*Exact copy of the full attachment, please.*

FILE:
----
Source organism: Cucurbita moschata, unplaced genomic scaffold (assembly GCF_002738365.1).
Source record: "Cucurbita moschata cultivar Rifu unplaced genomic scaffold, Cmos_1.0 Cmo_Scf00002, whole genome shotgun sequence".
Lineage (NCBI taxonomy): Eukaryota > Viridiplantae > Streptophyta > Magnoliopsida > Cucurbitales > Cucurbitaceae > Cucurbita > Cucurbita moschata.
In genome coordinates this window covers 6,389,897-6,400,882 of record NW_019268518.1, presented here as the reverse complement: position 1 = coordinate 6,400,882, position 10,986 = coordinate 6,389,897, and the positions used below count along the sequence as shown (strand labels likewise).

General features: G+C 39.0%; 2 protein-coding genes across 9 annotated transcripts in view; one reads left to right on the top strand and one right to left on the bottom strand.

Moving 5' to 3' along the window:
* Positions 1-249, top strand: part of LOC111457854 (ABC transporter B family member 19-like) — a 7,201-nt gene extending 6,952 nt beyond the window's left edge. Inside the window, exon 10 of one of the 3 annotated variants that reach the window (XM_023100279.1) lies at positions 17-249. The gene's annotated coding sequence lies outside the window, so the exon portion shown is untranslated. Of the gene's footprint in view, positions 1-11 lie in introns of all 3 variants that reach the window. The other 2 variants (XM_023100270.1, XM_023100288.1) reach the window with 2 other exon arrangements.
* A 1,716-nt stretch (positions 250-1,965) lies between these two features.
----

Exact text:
Source organism: Cucurbita moschata, unplaced genomic scaffold (assembly GCF_002738365.1).
Source record: "Cucurbita moschata cultivar Rifu unplaced genomic scaffold, Cmos_1.0 Cmo_Scf00002, whole genome shotgun sequence".
Lineage (NCBI taxonomy): Eukaryota > Viridiplantae > Streptophyta > Magnoliopsida > Cucurbitales > Cucurbitaceae > Cucurbita > Cucurbita moschata.
In genome coordinates this window covers 6,389,897-6,400,882 of record NW_019268518.1, presented here as the reverse complement: position 1 = coordinate 6,400,882, position 10,986 = coordinate 6,389,897, and the positions used below count along the sequence as shown (strand labels likewise).

General features: G+C 39.0%; 2 protein-coding genes across 9 annotated transcripts in view; one reads left to right on the top strand and one right to left on the bottom strand.

Moving 5' to 3' along the window:
* Positions 1-249, top strand: part of LOC111457854 (ABC transporter B family member 19-like) — a 7,201-nt gene extending 6,952 nt beyond the window's left edge. Inside the window, exon 10 of one of the 3 annotated variants that reach the window (XM_023100279.1) lies at positions 17-249. The gene's annotated coding sequence lies outside the window, so the exon portion shown is untranslated. Of the gene's footprint in view, positions 1-11 lie in introns of all 3 variants that reach the window. The other 2 variants (XM_023100270.1, XM_023100288.1) reach the window with 2 other exon arrangements.
* A 1,716-nt stretch (positions 250-1,965) lies between these two features.